Designing a cross-platform mobile app and design system for EV charging.
In 2019 at Artium, I helped EVgo gain the capability to design and manage the production of their own mobile apps. I led the design side of this engagement, enabling one of their designers to do the work along the way. I also collaborated with product managers and engineers on both Artium and EVgo’s side. Our goal was to launch and iterate on both apps to ensure their product was the best it could be.
The challenge was interesting: help a team that has never designed for mobile create a seamless cross-platform mobile app that interfaces with EVGo’s chargers. Additionally, EVgo’s current app caused the customer support team lots of headaches. (We sat right next to them and heard first-hand). Their App Store reviews reflected this, too.
Coming into the situation, the first thing we did was begin to gather context and learn from users so that we could form a solid plan. I and the team sat with EVgo’s customer support staff, who bore the brunt of complaints, and began conducting structured user interviews. We noticed a few issues: range anxiety with drivers, ambiguity around which types chargers are available where, and no discernible design system behind EVgo’s efforts.
Reduce “Range Anxiety” and Safety Issues #
EV batteries don’t always have the best range. And chargers aren’t always easy to find or are nearby. An EV driver needs to plan their route with more care than drivers of gas-powered cars. EVgo wanted to show all chargers available to the user, even ones outside of their own network.
My discussions and interviews with both EVgo’s customer support team and their users showed that finding chargers is difficult enough, but I discovered some charging locations left drivers feeling unsafe. I worked with the team and implemented a review system and custom directions to chargers. directions were especially helpful in malls or parking decks where chargers may be tricky to find. The customer support team already spent a lot of time helping drivers with this problem.
Another issue was the tendency of other EV drivers to overstay their allotted time at a charging station, preventing someone who needed a charge from getting one. After researching this with users, I devised and tested a notification system to alert drivers who may have parked in error, as well as alerts when a driver’s charge was almost complete. (We explored messaging other drivers, but decided against that, as it could lead to more frustration and potential harassment.)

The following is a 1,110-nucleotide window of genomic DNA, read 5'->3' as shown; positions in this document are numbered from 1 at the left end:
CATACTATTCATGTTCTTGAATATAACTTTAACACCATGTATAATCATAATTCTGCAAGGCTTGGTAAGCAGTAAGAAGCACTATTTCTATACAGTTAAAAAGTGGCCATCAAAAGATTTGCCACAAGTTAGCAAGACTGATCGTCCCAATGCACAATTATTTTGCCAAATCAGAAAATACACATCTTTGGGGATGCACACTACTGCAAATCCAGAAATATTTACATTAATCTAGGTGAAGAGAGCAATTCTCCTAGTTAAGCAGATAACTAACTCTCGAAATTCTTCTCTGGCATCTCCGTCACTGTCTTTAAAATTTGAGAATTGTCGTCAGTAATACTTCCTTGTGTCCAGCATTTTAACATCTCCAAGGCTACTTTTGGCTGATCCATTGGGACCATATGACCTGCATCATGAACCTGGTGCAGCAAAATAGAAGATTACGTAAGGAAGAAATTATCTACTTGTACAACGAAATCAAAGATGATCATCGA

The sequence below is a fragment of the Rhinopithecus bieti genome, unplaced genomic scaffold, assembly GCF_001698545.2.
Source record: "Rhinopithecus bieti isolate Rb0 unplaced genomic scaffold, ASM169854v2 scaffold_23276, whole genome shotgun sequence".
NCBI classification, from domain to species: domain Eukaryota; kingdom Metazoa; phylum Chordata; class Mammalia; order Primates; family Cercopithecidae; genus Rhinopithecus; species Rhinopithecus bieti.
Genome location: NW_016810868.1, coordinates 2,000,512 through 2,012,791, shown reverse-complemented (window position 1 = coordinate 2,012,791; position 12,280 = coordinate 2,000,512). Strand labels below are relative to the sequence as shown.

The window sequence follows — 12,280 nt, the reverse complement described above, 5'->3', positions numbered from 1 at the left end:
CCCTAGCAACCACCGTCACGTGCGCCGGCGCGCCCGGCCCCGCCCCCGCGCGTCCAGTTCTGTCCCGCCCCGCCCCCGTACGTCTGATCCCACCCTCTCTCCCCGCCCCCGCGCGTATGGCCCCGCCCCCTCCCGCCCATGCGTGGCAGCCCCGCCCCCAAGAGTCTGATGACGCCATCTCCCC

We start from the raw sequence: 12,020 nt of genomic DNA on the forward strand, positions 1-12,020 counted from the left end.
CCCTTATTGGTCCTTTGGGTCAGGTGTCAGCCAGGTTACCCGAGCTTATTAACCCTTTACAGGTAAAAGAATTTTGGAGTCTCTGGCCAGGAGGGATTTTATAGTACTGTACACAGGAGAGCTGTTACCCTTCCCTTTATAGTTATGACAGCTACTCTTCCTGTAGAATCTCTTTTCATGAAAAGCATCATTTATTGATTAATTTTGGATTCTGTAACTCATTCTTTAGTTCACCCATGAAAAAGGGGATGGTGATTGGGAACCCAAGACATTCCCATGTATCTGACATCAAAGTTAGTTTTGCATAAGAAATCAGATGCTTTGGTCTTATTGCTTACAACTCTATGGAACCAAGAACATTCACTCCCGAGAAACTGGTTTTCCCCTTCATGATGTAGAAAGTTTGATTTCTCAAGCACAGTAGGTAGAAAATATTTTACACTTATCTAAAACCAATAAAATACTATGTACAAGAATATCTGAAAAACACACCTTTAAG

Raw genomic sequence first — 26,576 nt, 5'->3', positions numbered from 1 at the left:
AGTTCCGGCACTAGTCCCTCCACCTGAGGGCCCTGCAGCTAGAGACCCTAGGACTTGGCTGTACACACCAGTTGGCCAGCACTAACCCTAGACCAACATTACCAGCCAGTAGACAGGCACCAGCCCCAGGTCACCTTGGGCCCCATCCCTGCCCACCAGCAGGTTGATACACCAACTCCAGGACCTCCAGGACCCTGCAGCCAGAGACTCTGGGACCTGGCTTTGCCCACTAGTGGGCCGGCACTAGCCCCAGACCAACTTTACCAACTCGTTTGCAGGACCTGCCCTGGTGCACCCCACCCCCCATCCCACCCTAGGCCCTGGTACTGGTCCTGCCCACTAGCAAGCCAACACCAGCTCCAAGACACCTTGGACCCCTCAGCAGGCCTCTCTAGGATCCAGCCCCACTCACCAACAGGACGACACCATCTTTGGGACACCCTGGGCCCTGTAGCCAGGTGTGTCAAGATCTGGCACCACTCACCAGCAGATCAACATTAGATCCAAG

The final issue was availability. Some drivers drove to an open charger only to find it’s in use. This increased range anxiety. After working through a few ideas, I and the team implemented a reservation system. To prevent users from gaming the system and reserving multiple spots at once, we let drivers reserve one charging spot at a time and gave them a 10 minute grace period to arrive. After that, the network releases the reservation.
Create Clarity on Chargers #
I found that it wasn’t always clear what types of chargers fit which car, and drivers didn’t always know what type of charger they had. Every company had different names for their chargers. Additionally, not all charger types were available at every location.
First, I ensured the app’s UI was crystal clear on which kinds of chargers were at what locations. I was a part of six design sessions on this issue, and it changed between the time I left and the app’s launch.
Second, and because it’s difficult for drivers to keep in mind what kind of charger they have, our client contributed a stellar idea: this information can be derived from scanning a vehicle’s VIN (vehicle identification number). After researching the possibilities, I recommended we include this during driver onboarding. This process identified the types of chargers a vehicle needed and hid incompatible chargers on the map.
Create a Scalable Design System and Workflow #
I wanted EVgo to have a consistent experience for their drivers, so I and the other designers (including the ones who designed interfaces for the hardware) got together and harmonized the typefaces and general design patterns. While each type of charger model had some variations, we were able to find a good, consistent path forward that maintained consistency with the EVgo brand.
I also built a design system for Figma. (The team liked cooking, so we called this the EVgo Cookbook). The Cookbook took into account EVgo’s unique need to give both iOS and Android users experiences that felt native to their operating system.
To ensure we got the best results, we took a page from Extreme Programming and sat beside our engineers as they developed the app. Collaborating this way ensured what we had in Figma matched what the engineers could do.
One of the downsides of consulting is that you don’t always get to see things through to launch and beyond. While that was the plan, COVID changed things and I wasn’t able to see that happen. I was, however, told that the team built a healthy culture of collaboration with PM and engineering and that they continue to build on the design system we created before I left.